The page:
The Path to Lifelong Success: Ditching Vision for Adaptability

This is a guest post by David Brannon.

Robert Frost’s poem, “The Road Not Taken,” is famous for being posted in guidance offices in high schools everywhere. The classic inspirational poster often depicts a mountain range or other breathtaking landscape accompanied by the final lines of the poem: “Two roads diverged in a wood, and I—I took the one less traveled by, And that has made all the difference.” The insinuation is to be unique; however, Frost’s poem really tells the story of an old man who realizes that life is made up of decisions that change one’s course but are arbitrary in that one chose a certain path over another. In other words, Frost says that vision, or the idea that a person can have a life plan with a specific set of circumstances planned for the future, is ultimately futile because new opportunities and obstacles will be presented with each new day. To a large degree, Frost is correct in that life is constantly changing, and we would do best to learn to navigate the tempest of living rather than demand that life change according to our preferences.

Though the idea that vision is irrelevant can seem abrasive, this notion can actually give us insight into how to enjoy the spontaneity of life while setting ourselves up for success in the long term. We might not know exactly where we will be in 20 years, but we can ensure that we will be happy down the road. Whereas an orderly plan and vision is vital in virtually every career field, life is too massive and extraordinary to submit to our whims. In order to maximize lifelong satisfaction, an individual should do three things: know himself, know the value of hard work, and know his individual sovereignty.

1. Know Yourself

Each of us has our own God-given skills and abilities; consequently, we each have a job or responsibility that fits our idiosyncrasies. As complex, unique individuals, we have duties to discover our own characteristics, talents, weaknesses, strengths, and capacities. By testing ourselves through experience, we can better understand under what conditions we thrive best and how to ensure sound decision-making. If a job opportunity presents itself, the astute individual knows himself well enough to decide whether to take the offer. This same principle applies to relationships, college, and financial risks, as well. Learn about yourself, and you will learn which path is suitable for you.

2. Know the Value of Hard Work

The greatest luxury in life is having choice. Yet, options only present themselves to those who seek to uncover them. Just as liberty and choices increase in proportion to wealth, one’s available options increase when one works hard in the workplace, at school, and at home. Effort is the necessary ingredient for any success story. Learn to develop persistence, and you will never run out of available opportunities to pursue success.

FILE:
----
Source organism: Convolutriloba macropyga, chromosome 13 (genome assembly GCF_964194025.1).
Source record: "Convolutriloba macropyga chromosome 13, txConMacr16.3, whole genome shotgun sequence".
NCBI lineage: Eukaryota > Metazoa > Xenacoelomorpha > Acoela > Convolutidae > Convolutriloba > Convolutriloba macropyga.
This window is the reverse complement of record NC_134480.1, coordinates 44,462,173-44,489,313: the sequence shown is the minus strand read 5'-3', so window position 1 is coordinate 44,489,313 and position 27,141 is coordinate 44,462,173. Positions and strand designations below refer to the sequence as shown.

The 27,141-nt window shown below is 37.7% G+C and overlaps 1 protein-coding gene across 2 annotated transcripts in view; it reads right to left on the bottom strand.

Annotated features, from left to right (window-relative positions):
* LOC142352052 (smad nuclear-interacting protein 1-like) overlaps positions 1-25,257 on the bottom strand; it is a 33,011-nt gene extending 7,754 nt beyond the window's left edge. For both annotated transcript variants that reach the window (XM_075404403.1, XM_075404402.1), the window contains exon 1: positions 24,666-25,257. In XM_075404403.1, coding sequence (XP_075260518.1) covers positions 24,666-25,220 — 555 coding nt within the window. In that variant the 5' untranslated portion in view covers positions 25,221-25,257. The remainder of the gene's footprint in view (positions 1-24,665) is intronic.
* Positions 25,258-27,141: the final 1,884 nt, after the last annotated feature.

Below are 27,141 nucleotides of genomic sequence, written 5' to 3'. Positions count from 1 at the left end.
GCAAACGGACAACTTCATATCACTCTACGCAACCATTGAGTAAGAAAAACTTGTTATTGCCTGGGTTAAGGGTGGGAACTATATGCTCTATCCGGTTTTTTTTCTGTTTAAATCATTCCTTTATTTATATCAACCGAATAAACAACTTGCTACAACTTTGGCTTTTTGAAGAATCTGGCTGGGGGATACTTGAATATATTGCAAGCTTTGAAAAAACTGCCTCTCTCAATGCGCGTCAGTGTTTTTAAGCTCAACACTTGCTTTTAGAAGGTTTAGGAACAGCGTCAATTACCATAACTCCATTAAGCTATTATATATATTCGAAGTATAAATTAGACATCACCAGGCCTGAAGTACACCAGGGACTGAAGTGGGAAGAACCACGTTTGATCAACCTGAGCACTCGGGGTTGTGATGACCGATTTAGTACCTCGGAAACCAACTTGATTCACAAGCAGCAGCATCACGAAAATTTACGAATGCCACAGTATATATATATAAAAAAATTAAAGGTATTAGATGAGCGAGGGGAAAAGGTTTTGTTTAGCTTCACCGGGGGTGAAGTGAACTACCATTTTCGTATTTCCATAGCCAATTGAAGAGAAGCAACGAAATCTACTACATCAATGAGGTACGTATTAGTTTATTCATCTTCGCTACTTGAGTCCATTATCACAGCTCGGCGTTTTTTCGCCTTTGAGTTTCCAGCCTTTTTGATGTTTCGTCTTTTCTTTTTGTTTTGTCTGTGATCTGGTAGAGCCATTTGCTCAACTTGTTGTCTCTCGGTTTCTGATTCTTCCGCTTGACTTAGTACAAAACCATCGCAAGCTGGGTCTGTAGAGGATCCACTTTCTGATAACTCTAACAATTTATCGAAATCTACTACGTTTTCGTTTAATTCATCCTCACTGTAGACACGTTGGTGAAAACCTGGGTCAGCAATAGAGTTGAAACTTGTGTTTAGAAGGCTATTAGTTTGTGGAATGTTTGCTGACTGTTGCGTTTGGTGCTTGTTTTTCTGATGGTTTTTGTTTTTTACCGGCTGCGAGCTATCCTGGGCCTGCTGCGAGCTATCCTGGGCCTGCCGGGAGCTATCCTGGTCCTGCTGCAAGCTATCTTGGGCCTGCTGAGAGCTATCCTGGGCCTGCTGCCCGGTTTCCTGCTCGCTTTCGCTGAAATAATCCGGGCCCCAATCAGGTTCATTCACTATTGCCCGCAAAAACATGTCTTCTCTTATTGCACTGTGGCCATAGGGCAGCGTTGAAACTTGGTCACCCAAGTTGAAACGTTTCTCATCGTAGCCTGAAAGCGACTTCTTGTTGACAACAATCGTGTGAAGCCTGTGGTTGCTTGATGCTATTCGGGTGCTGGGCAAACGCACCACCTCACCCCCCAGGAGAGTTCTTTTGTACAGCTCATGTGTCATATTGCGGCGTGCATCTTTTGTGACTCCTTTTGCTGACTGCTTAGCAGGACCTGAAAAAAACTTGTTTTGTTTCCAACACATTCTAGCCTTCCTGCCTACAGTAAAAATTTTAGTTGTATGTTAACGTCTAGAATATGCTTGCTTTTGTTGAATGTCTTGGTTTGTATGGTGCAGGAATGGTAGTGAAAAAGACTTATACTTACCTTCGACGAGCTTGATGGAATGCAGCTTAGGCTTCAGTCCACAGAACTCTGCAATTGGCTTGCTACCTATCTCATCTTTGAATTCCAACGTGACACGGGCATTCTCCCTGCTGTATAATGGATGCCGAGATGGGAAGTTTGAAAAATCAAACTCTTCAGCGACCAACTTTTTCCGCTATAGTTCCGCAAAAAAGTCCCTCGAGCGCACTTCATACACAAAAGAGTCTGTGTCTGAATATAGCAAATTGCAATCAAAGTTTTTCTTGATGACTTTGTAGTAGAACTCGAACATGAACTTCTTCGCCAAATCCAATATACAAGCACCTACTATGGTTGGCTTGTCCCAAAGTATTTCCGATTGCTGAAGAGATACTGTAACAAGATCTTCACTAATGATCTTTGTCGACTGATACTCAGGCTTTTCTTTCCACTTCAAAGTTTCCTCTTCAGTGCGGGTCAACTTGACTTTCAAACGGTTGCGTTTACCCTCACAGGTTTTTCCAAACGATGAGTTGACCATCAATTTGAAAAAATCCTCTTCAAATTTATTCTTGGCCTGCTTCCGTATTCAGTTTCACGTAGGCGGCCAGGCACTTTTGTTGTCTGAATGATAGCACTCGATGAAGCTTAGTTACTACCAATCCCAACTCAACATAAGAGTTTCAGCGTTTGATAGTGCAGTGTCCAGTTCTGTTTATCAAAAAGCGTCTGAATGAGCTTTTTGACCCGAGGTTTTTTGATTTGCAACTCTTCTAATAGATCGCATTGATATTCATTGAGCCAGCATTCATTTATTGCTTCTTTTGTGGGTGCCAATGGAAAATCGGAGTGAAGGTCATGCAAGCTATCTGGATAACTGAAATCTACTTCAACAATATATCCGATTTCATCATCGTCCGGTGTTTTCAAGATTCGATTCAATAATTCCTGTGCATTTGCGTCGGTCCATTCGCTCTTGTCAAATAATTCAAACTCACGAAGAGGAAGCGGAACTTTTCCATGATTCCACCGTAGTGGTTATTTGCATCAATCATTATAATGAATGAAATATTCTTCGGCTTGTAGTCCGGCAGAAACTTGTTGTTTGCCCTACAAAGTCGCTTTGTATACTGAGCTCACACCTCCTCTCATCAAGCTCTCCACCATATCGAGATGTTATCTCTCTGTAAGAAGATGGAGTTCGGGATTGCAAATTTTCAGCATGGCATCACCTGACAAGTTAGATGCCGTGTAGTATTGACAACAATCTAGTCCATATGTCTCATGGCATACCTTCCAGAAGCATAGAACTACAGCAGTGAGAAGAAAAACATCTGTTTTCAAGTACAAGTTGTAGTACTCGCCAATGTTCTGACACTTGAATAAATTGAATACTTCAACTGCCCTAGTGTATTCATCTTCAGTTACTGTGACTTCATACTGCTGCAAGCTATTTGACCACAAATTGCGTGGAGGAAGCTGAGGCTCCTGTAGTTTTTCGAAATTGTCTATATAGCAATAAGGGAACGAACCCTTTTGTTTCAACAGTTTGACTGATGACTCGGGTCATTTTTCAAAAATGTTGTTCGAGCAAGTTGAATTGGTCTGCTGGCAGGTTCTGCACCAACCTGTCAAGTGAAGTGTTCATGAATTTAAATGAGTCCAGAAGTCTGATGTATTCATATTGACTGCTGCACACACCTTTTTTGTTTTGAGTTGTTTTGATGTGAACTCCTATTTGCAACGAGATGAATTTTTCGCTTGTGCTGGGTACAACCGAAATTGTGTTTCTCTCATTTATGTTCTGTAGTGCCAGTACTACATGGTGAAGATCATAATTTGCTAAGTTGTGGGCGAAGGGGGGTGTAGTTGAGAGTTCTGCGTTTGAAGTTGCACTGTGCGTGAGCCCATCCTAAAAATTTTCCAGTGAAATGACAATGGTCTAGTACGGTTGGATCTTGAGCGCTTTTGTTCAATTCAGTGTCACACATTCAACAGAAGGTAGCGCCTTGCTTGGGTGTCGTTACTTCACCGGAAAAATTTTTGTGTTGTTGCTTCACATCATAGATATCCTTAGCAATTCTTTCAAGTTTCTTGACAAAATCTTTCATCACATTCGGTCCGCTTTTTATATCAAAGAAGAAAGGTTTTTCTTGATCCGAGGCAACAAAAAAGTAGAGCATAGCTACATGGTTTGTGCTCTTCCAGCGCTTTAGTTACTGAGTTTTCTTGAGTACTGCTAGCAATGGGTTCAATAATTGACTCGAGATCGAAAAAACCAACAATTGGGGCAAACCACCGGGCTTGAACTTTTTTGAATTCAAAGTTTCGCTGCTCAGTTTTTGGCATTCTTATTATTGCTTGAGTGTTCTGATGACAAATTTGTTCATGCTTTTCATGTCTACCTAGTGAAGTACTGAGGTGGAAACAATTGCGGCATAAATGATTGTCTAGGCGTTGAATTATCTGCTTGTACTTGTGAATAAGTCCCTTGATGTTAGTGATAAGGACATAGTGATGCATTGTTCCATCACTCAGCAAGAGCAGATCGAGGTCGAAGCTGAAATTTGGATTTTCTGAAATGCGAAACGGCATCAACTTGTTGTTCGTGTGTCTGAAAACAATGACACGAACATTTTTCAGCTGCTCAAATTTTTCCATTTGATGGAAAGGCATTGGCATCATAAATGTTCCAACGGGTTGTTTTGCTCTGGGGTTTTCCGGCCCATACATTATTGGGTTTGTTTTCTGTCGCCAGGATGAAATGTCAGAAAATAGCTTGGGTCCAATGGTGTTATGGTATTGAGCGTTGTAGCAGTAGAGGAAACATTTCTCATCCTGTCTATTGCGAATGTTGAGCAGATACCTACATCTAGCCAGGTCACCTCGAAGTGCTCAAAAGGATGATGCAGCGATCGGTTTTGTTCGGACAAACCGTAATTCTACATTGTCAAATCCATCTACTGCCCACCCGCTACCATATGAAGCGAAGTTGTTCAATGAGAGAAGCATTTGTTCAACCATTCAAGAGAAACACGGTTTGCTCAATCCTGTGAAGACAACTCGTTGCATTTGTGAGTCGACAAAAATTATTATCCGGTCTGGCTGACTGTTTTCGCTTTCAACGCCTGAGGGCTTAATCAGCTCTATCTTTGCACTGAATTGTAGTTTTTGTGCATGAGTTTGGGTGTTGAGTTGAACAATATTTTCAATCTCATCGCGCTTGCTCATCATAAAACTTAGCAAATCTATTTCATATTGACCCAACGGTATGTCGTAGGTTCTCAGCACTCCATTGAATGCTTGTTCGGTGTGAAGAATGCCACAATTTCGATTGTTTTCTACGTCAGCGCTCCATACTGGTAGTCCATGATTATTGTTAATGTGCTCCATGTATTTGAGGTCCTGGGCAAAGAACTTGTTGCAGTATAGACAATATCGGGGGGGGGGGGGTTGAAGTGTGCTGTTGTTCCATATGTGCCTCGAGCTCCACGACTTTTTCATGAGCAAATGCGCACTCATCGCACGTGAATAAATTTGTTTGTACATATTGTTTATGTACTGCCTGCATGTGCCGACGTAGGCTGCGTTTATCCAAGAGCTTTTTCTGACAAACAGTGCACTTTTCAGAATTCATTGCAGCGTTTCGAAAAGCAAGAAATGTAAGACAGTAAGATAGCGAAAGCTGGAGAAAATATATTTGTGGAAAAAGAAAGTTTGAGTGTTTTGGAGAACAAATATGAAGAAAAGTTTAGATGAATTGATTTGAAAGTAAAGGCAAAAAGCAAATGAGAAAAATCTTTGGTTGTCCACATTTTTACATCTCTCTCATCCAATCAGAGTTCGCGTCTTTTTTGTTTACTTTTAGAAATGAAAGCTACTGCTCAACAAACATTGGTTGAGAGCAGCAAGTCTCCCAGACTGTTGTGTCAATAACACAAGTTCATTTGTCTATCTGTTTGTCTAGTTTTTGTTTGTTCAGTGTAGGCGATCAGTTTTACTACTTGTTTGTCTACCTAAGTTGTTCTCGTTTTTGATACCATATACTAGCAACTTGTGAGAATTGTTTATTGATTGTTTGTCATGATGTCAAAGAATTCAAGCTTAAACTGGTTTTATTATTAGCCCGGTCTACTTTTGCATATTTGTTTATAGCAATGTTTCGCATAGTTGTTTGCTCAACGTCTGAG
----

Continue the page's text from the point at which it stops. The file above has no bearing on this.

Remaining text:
3. Know the Sovereignty of the Individual

You are a divine creation in a world where liberty is constantly expanding and individuals are consistently able to chase their dreams. Realize that you are the one in control of your life. Nearly every decision that impacts you is decided mostly by you. Nevertheless, with great power, comes great responsibility. Having control over your actions means that you must also accept the results of your decision-making. If you are the one in charge, you are the one to be held accountable for success and failure. With this in mind, do not be afraid to branch off from the status quo and take risks on untouched trails.

In conclusion, life is neither an animal that can be tamed, nor a clear-cut path from Point A to Point B. Throughout your journey, you will encounter forks-in-the-road, dead ends, and various barriers. To overcome these, you must master the art of improvisation and tenacity in intimidating and overwhelming situations. Set specific, short-range goals for yourself, but do not get bogged down in long-term planning. Learn about yourself to earn the self-confidence that you will make decisions wisely. Strive to put your utmost effort into every area of life, and you will see your possibilities multiply. Finally, empower yourself through the knowledge that you are capable of making decisions and taking responsibility for your own achievements and shortcomings. Just like the speaker in Frost’s poem, you will look back on your life unable to describe how or why you arrived where you are. Nonetheless, by keeping these principles in mind throughout your life, you will find yourself in a more prosperous, invigorating state than you could have ever previously imagined.

David Brannon is a senior at Lakeside High School. He is a small-busineness owner and community volunteer. David will be attending Harvard University next year to study History and Literature. He likes studying the humanities, economics, law, and politics. David also enjoys reading, playing golf, kayaking, and spending time with his friends and family. He hopes to one day enter government or business to help individuals realize their potential.


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